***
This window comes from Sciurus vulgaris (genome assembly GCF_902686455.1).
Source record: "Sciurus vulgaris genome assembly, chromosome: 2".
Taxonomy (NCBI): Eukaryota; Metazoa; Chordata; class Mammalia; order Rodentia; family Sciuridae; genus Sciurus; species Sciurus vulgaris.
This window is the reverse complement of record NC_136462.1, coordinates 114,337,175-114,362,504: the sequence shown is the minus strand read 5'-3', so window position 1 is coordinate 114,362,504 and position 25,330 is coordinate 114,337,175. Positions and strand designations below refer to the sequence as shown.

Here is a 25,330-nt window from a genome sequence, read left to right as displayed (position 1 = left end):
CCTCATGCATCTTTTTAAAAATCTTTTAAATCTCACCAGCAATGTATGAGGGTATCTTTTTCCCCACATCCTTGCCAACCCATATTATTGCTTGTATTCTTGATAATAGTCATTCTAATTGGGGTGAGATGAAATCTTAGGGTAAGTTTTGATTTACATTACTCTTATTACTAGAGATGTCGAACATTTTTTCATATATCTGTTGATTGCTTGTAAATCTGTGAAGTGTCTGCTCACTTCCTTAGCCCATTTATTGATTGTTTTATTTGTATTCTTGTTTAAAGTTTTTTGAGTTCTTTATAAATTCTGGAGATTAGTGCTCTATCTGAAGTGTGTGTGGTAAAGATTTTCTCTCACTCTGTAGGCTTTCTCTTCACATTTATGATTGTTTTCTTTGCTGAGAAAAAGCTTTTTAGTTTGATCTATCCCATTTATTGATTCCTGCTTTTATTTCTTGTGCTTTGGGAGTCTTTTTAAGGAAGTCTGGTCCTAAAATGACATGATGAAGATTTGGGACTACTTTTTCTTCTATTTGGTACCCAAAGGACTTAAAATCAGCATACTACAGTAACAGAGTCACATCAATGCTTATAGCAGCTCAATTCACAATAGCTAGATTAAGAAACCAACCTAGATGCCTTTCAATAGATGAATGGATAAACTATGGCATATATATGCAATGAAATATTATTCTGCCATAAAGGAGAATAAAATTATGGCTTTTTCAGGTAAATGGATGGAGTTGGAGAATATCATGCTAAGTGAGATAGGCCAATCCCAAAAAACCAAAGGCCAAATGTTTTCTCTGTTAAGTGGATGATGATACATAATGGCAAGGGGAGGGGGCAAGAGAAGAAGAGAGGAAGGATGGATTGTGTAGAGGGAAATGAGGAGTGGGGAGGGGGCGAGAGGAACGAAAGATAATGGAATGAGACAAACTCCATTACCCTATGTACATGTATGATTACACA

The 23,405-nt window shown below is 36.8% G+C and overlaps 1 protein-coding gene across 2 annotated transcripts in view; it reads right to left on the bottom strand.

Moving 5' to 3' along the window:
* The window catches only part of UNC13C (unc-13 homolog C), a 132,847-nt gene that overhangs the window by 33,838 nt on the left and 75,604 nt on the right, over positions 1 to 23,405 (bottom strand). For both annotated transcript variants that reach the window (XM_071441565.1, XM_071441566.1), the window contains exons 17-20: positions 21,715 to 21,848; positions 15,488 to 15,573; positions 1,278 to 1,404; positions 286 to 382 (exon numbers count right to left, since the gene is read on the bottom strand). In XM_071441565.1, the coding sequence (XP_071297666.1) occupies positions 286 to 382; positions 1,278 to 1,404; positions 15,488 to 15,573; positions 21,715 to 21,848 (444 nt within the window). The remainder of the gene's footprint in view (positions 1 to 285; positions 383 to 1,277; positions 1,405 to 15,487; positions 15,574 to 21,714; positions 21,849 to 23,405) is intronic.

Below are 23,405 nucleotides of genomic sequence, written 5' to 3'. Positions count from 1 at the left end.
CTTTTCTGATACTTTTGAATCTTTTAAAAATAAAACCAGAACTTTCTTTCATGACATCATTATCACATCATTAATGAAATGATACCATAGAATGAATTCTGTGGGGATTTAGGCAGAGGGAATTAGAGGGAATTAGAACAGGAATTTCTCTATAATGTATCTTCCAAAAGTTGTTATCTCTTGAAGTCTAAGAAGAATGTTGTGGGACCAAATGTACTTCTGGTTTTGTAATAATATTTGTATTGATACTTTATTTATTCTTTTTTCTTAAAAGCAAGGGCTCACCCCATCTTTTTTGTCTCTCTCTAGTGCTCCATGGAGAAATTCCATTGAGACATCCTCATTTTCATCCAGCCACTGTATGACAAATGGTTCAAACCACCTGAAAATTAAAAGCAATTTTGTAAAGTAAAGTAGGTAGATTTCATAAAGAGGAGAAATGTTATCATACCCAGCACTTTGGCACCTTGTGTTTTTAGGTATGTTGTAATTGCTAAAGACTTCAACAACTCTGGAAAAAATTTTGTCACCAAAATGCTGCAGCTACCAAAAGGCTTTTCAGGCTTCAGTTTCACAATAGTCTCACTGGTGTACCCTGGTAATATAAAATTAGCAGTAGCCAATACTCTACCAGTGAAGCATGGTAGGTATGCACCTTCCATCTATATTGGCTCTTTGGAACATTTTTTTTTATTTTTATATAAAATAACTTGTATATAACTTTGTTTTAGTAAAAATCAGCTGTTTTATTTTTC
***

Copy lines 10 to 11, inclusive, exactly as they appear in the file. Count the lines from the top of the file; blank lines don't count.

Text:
Below are 23,405 nucleotides of genomic sequence, written 5' to 3'. Positions count from 1 at the left end.
CTTTTCTGATACTTTTGAATCTTTTAAAAATAAAACCAGAACTTTCTTTCATGACATCATTATCACATCATTAATGAAATGATACCATAGAATGAATTCTGTGGGGATTTAGGCAGAGGGAATTAGAGGGAATTAGAACAGGAATTTCTCTATAATGTATCTTCCAAAAGTTGTTATCTCTTGAAGTCTAAGAAGAATGTTGTGGGACCAAATGTACTTCTGGTTTTGTAATAATATTTGTATTGATACTTTATTTATTCTTTTTTCTTAAAAGCAAGGGCTCACCCCATCTTTTTTGTCTCTCTCTAGTGCTCCATGGAGAAATTCCATTGAGACATCCTCATTTTCATCCAGCCACTGTATGACAAATGGTTCAAACCACCTGAAAATTAAAAGCAATTTTGTAAAGTAAAGTAGGTAGATTTCATAAAGAGGAGAAATGTTATCATACCCAGCACTTTGGCACCTTGTGTTTTTAGGTATGTTGTAATTGCTAAAGACTTCAACAACTCTGGAAAAAATTTTGTCACCAAAATGCTGCAGCTACCAAAAGGCTTTTCAGGCTTCAGTTTCACAATAGTCTCACTGGTGTACCCTGGTAATATAAAATTAGCAGTAGCCAATACTCTACCAGTGAAGCATGGTAGGTATGCACCTTCCATCTATATTGGCTCTTTGGAACATTTTTTTTTATTTTTATATAAAATAACTTGTATATAACTTTGTTTTAGTAAAAATCAGCTGTTTTATTTTTC